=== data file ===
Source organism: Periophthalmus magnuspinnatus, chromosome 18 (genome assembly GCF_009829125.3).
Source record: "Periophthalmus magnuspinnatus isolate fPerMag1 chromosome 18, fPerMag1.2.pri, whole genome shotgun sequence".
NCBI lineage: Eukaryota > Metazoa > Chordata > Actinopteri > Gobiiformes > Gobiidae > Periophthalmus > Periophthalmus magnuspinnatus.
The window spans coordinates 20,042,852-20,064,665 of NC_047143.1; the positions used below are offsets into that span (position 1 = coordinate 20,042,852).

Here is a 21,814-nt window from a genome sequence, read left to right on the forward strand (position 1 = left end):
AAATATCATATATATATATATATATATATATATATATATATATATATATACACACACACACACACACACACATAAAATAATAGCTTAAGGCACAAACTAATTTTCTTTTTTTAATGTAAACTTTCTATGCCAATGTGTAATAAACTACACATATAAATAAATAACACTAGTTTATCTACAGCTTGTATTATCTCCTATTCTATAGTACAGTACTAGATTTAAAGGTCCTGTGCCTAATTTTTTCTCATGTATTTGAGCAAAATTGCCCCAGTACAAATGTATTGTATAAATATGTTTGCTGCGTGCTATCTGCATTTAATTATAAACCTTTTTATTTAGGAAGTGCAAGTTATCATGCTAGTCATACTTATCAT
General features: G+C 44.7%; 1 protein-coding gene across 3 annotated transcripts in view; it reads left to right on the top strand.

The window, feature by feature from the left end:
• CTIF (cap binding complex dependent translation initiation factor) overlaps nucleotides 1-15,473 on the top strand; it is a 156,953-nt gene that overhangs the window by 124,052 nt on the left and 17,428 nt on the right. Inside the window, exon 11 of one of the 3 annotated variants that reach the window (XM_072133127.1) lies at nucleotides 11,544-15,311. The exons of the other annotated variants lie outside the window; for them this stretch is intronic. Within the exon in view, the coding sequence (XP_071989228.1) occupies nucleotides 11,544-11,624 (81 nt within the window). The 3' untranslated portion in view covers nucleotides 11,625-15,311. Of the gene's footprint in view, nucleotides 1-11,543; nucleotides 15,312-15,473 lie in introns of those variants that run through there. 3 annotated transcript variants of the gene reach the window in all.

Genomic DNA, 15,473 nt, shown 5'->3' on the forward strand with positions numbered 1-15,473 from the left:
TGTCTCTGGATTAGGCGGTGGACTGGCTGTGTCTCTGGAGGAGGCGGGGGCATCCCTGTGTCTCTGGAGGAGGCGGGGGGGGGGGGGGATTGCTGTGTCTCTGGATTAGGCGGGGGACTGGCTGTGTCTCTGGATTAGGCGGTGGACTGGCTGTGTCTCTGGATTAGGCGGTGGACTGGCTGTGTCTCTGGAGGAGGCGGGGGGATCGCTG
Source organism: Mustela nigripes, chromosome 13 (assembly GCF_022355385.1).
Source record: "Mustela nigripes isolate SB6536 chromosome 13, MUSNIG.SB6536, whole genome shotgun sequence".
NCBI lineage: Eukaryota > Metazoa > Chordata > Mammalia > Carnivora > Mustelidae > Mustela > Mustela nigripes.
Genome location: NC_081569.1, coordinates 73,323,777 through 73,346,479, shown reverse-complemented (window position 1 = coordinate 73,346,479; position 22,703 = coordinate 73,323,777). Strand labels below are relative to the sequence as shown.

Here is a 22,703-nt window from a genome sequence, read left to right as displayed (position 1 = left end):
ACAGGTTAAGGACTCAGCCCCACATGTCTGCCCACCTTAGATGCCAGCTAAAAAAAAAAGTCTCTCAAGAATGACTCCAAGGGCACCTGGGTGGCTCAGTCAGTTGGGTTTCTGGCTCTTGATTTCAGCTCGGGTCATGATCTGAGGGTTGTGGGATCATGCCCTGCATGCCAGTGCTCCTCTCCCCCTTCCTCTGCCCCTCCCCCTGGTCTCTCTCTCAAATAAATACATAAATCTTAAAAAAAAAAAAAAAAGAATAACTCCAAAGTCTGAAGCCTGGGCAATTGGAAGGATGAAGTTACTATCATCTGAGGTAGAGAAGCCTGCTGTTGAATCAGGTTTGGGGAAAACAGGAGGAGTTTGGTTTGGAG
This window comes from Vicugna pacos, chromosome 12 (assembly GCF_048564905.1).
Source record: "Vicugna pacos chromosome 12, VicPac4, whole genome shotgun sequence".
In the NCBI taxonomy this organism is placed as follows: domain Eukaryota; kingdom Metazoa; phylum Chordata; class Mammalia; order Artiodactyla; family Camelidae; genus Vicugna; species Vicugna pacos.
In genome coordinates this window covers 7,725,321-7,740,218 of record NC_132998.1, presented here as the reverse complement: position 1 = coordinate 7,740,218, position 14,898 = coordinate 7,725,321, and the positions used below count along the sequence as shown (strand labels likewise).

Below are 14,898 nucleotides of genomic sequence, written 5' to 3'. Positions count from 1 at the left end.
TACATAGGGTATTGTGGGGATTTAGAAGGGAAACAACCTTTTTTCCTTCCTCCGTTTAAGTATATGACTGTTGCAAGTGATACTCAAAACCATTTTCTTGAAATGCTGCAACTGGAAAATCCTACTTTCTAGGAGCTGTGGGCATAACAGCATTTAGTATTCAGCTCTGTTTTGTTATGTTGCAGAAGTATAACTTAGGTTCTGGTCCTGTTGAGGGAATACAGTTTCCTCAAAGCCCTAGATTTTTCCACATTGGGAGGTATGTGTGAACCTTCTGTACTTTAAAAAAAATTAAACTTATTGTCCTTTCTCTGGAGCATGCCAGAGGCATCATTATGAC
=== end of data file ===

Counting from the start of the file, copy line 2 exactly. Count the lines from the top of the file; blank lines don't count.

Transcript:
Source record: "Periophthalmus magnuspinnatus isolate fPerMag1 chromosome 18, fPerMag1.2.pri, whole genome shotgun sequence".